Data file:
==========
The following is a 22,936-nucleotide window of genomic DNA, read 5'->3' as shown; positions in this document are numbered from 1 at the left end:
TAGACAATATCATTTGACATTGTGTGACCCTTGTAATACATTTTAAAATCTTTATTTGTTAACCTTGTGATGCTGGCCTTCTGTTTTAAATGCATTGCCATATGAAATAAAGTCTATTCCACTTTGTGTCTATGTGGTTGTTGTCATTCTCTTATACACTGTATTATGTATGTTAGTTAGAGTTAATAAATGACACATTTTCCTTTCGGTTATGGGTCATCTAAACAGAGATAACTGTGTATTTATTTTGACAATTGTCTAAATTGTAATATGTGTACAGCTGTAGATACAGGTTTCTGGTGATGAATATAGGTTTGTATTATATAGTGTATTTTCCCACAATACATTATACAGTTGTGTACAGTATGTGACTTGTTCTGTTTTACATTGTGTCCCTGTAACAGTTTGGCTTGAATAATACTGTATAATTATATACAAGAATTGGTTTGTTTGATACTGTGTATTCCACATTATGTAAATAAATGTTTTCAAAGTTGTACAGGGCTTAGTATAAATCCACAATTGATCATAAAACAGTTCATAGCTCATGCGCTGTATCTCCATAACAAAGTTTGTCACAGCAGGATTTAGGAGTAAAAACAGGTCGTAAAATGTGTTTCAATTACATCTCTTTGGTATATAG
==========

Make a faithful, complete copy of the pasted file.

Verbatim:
The following is a 22,936-nucleotide window of genomic DNA, read 5'->3' as shown; positions in this document are numbered from 1 at the left end:
TAGACAATATCATTTGACATTGTGTGACCCTTGTAATACATTTTAAAATCTTTATTTGTTAACCTTGTGATGCTGGCCTTCTGTTTTAAATGCATTGCCATATGAAATAAAGTCTATTCCACTTTGTGTCTATGTGGTTGTTGTCATTCTCTTATACACTGTATTATGTATGTTAGTTAGAGTTAATAAATGACACATTTTCCTTTCGGTTATGGGTCATCTAAACAGAGATAACTGTGTATTTATTTTGACAATTGTCTAAATTGTAATATGTGTACAGCTGTAGATACAGGTTTCTGGTGATGAATATAGGTTTGTATTATATAGTGTATTTTCCCACAATACATTATACAGTTGTGTACAGTATGTGACTTGTTCTGTTTTACATTGTGTCCCTGTAACAGTTTGGCTTGAATAATACTGTATAATTATATACAAGAATTGGTTTGTTTGATACTGTGTATTCCACATTATGTAAATAAATGTTTTCAAAGTTGTACAGGGCTTAGTATAAATCCACAATTGATCATAAAACAGTTCATAGCTCATGCGCTGTATCTCCATAACAAAGTTTGTCACAGCAGGATTTAGGAGTAAAAACAGGTCGTAAAATGTGTTTCAATTACATCTCTTTGGTATATAG